While in Puerto Rico on vacation, I engaged in a simple practice whenever in-conversation with those making our stay delightful: when asked if I had any questions, I brought up the hurricane and asked the person how they got through it. Eyes lit up when I did, as stories of resilience abounded, and people appreciated being asked to testify to it. I learned that the hotel where we were staying had been flooded and had closed down for months. Although no one we met reported losing loved ones, everyone but everyone had lost their routines, stability, and senses of security.
Some Christians struggle with the idea of resurrection, the same way they might struggle with the notion of a virgin birth. Familiar with Greek mythology prevalent around the time stories of Jesus were first written down, they might wonder if “miracles” surrounding birth and life-after-death were just how storytellers emphasized a character’s specialness.
I’ve had my own moments of doubt about water being turned into wine, and fish jumping into nets at Jesus’ command. And really, I could care less if Mary was a virgin; I would understand Jesus to be no less of-God if she hadn’t been. What I don’t doubt is resurrection. When life seems to be over, it finds a way around obstacles the way water moves around rocks in a river. It might change course, or even dry up for a time. But then the rains come, and water returns, as does life.
Now that the pandemic seems to be moving into an endemic phase, with outbreaks still likely or even inevitable, it wouldn’t be a bad idea for us to think about how we’re going to grieve. Our world has gone through two years of sadness, with millions dying, but we’ve experienced losses gradually; not all-of-a-sudden. In a smaller yet significant way, Puerto Rico experienced the acute shock of a storm, followed by longer suffering; it’s emerging, verdant and redolent. All around the island one hears stories of resurrection.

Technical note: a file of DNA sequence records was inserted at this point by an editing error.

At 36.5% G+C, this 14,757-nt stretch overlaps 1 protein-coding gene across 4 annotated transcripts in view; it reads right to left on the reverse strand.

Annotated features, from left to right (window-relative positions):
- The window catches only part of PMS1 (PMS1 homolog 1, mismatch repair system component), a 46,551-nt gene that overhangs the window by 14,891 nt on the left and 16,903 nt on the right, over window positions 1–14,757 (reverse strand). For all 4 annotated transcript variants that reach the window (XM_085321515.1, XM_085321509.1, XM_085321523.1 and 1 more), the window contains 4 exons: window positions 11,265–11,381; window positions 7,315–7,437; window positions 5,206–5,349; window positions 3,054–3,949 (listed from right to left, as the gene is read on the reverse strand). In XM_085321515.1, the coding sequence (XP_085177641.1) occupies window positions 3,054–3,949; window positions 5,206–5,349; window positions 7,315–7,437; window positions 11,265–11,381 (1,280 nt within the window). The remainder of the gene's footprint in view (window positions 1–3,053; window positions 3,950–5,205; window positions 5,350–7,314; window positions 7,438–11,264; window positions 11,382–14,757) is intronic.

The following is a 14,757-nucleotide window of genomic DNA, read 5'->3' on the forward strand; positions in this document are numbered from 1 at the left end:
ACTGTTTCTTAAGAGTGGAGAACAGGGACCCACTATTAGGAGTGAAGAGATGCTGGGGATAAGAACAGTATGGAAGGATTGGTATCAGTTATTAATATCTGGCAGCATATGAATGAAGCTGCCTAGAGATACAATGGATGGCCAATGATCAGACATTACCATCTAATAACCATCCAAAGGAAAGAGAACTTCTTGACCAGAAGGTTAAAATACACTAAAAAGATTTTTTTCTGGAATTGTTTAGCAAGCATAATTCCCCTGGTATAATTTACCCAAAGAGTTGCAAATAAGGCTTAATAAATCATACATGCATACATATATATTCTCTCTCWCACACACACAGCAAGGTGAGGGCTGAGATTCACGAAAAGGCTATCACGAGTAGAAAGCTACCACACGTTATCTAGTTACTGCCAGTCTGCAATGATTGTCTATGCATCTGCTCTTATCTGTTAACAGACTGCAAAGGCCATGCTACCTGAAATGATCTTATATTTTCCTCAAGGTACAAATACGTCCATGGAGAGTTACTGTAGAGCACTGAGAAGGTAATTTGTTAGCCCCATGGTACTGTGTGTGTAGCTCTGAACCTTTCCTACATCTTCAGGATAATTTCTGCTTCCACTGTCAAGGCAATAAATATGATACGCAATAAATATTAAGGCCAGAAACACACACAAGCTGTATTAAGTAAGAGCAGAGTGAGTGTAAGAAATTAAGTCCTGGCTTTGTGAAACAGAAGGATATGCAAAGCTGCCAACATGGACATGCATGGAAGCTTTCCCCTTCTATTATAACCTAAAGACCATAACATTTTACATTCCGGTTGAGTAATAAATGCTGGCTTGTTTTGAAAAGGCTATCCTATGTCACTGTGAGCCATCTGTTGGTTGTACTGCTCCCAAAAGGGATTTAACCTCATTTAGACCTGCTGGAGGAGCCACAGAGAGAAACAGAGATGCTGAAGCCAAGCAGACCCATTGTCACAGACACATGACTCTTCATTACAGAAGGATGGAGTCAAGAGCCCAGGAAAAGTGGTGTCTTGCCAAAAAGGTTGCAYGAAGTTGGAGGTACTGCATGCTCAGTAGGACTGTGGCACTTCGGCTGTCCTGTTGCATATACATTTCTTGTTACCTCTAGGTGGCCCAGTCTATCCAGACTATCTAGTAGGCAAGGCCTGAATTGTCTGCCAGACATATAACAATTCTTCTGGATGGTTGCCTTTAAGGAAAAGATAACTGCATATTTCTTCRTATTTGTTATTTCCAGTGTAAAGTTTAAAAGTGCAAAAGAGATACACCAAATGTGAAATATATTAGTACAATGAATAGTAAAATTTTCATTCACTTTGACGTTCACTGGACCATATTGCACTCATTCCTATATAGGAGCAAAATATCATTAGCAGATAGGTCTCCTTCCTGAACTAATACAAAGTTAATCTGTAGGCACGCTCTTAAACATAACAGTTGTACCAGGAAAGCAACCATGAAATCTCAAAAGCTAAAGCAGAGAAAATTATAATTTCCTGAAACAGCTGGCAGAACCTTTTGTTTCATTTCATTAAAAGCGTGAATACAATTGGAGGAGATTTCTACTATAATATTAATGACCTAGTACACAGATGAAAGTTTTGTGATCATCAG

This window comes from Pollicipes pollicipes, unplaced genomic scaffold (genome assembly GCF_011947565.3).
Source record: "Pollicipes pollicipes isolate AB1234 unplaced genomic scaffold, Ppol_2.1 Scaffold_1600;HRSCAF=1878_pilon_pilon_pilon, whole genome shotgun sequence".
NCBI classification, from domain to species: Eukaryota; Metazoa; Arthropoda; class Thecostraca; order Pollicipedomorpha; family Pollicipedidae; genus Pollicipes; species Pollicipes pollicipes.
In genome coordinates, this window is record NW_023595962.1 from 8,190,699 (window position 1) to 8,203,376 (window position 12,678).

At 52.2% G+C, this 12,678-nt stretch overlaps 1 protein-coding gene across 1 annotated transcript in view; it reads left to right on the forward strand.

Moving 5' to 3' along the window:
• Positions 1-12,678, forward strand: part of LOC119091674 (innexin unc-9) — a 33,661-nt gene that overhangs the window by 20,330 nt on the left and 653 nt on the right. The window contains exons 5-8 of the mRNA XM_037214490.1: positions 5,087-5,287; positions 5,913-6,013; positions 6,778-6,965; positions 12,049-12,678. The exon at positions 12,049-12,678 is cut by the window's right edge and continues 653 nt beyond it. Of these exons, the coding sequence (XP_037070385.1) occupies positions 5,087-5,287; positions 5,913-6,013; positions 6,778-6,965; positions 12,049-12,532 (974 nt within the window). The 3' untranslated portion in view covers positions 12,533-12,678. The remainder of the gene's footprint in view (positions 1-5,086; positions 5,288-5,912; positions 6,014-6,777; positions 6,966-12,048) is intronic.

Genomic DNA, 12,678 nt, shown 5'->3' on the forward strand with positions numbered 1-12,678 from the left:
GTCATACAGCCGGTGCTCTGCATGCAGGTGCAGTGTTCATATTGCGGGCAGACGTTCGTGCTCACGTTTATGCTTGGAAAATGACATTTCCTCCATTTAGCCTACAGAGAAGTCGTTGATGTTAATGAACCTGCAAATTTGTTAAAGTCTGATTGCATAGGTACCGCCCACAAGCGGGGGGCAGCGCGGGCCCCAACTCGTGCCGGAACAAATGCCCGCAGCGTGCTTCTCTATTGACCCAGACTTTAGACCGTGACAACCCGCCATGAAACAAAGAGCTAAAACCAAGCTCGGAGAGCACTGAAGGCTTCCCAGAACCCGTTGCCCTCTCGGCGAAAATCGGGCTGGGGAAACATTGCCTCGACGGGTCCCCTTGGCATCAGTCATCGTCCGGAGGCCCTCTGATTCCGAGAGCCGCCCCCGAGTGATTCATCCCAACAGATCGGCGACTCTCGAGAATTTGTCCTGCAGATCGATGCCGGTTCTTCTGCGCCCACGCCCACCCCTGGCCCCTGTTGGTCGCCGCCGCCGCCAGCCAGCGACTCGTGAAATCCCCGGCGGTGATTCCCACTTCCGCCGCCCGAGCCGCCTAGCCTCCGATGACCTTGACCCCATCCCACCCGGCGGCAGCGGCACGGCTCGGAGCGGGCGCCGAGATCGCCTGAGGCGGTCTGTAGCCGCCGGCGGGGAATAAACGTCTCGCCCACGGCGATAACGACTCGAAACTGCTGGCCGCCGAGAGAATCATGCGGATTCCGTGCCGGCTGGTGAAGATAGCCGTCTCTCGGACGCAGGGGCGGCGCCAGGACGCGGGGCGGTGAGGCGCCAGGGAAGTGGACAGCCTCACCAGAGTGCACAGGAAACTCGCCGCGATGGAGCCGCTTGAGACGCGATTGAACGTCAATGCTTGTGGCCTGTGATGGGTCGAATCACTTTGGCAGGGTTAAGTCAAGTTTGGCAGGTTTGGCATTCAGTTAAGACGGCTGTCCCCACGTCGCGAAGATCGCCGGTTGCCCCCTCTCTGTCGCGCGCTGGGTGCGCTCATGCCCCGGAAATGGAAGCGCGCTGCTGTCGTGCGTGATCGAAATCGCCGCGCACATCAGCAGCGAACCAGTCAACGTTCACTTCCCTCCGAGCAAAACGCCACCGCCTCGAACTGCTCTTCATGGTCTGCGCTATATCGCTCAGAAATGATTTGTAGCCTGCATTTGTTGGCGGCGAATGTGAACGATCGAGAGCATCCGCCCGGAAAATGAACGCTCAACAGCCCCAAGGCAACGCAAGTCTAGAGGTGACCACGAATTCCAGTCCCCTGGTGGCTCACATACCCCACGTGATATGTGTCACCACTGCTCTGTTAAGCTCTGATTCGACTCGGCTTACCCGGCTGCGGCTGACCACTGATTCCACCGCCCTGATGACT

We have reasons to weep. The first day of chapel after our health officials had lifted restrictions on singing, our community sang “Holy, Holy, Holy.” I didn’t realize how much I’d missed belting out hymns until my tears started to flow with the music… right into my mask, which was kind of gross. We’ve suffered losses of normalcy, community, and people we loved. We’ve lost trivial things like vacations, and we’ve lost that which was important, such as people like “Jeff.”
The grief of a person who believes in resurrection is manageable, even meaningful, because it takes place against a backdrop of trust that whether sooner or later, life will press back up out of the ground. It couldn’t stay buried if we wanted it to. That doesn’t mean life’s return is without pain. On the contrary: the pain we actually allow ourselves to feel, trusting the realness of resurrection, hurts like hell.
As life slowly reemerges, we must hold each other in tenderness and love. The pain that we had to numb to get through long days will prickle, like pins-and-needles in a limb that was once asleep. We can’t be asleep anymore; we have a lot of work to do. We can take courage in and from those who are further down the road to recovery, reminding us that resurrection isn’t just another miracle, but a way of life.